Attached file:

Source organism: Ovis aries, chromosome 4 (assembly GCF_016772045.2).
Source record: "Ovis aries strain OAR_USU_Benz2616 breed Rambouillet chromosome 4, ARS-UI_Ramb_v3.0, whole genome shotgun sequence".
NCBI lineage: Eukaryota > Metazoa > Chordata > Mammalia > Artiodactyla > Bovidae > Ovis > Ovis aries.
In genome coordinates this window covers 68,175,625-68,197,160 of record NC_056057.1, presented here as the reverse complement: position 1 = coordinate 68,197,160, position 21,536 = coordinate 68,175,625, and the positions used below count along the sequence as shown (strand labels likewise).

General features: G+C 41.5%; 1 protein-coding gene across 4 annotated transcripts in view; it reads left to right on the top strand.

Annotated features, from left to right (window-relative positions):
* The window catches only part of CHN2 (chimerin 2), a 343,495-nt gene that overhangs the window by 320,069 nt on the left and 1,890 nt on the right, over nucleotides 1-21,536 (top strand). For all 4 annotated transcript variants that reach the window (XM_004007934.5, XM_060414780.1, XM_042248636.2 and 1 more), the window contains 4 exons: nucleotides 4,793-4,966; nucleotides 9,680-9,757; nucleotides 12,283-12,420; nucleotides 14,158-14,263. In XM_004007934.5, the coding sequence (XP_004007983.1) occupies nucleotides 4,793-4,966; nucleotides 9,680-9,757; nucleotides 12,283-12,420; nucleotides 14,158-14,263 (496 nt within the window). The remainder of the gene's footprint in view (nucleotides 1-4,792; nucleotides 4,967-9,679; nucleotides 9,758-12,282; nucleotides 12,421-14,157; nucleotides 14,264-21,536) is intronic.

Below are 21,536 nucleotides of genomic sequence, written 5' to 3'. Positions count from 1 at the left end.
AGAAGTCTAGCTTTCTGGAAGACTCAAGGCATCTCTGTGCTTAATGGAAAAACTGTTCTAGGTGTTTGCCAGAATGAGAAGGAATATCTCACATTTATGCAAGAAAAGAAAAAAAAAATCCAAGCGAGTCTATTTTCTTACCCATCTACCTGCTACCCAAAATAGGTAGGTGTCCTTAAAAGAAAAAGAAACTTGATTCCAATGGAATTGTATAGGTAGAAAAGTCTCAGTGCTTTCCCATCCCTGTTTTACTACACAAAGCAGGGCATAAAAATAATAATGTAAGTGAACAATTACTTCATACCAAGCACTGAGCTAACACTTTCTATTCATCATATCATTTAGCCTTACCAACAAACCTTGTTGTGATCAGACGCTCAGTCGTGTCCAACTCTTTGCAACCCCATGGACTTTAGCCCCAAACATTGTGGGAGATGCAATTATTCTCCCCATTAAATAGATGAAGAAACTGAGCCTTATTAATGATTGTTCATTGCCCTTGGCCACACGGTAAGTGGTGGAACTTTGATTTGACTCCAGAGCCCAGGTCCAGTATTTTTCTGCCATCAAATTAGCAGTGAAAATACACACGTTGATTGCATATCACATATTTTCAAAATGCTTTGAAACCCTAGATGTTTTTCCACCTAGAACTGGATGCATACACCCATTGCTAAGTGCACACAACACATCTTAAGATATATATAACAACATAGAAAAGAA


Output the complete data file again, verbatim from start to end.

Source organism: Ovis aries, chromosome 4 (assembly GCF_016772045.2).
Source record: "Ovis aries strain OAR_USU_Benz2616 breed Rambouillet chromosome 4, ARS-UI_Ramb_v3.0, whole genome shotgun sequence".
NCBI lineage: Eukaryota > Metazoa > Chordata > Mammalia > Artiodactyla > Bovidae > Ovis > Ovis aries.
In genome coordinates this window covers 68,175,625-68,197,160 of record NC_056057.1, presented here as the reverse complement: position 1 = coordinate 68,197,160, position 21,536 = coordinate 68,175,625, and the positions used below count along the sequence as shown (strand labels likewise).

General features: G+C 41.5%; 1 protein-coding gene across 4 annotated transcripts in view; it reads left to right on the top strand.

Annotated features, from left to right (window-relative positions):
* The window catches only part of CHN2 (chimerin 2), a 343,495-nt gene that overhangs the window by 320,069 nt on the left and 1,890 nt on the right, over nucleotides 1-21,536 (top strand). For all 4 annotated transcript variants that reach the window (XM_004007934.5, XM_060414780.1, XM_042248636.2 and 1 more), the window contains 4 exons: nucleotides 4,793-4,966; nucleotides 9,680-9,757; nucleotides 12,283-12,420; nucleotides 14,158-14,263. In XM_004007934.5, the coding sequence (XP_004007983.1) occupies nucleotides 4,793-4,966; nucleotides 9,680-9,757; nucleotides 12,283-12,420; nucleotides 14,158-14,263 (496 nt within the window). The remainder of the gene's footprint in view (nucleotides 1-4,792; nucleotides 4,967-9,679; nucleotides 9,758-12,282; nucleotides 12,421-14,157; nucleotides 14,264-21,536) is intronic.

Below are 21,536 nucleotides of genomic sequence, written 5' to 3'. Positions count from 1 at the left end.
AGAAGTCTAGCTTTCTGGAAGACTCAAGGCATCTCTGTGCTTAATGGAAAAACTGTTCTAGGTGTTTGCCAGAATGAGAAGGAATATCTCACATTTATGCAAGAAAAGAAAAAAAAAATCCAAGCGAGTCTATTTTCTTACCCATCTACCTGCTACCCAAAATAGGTAGGTGTCCTTAAAAGAAAAAGAAACTTGATTCCAATGGAATTGTATAGGTAGAAAAGTCTCAGTGCTTTCCCATCCCTGTTTTACTACACAAAGCAGGGCATAAAAATAATAATGTAAGTGAACAATTACTTCATACCAAGCACTGAGCTAACACTTTCTATTCATCATATCATTTAGCCTTACCAACAAACCTTGTTGTGATCAGACGCTCAGTCGTGTCCAACTCTTTGCAACCCCATGGACTTTAGCCCCAAACATTGTGGGAGATGCAATTATTCTCCCCATTAAATAGATGAAGAAACTGAGCCTTATTAATGATTGTTCATTGCCCTTGGCCACACGGTAAGTGGTGGAACTTTGATTTGACTCCAGAGCCCAGGTCCAGTATTTTTCTGCCATCAAATTAGCAGTGAAAATACACACGTTGATTGCATATCACATATTTTCAAAATGCTTTGAAACCCTAGATGTTTTTCCACCTAGAACTGGATGCATACACCCATTGCTAAGTGCACACAACACATCTTAAGATATATATAACAACATAGAAAAGAA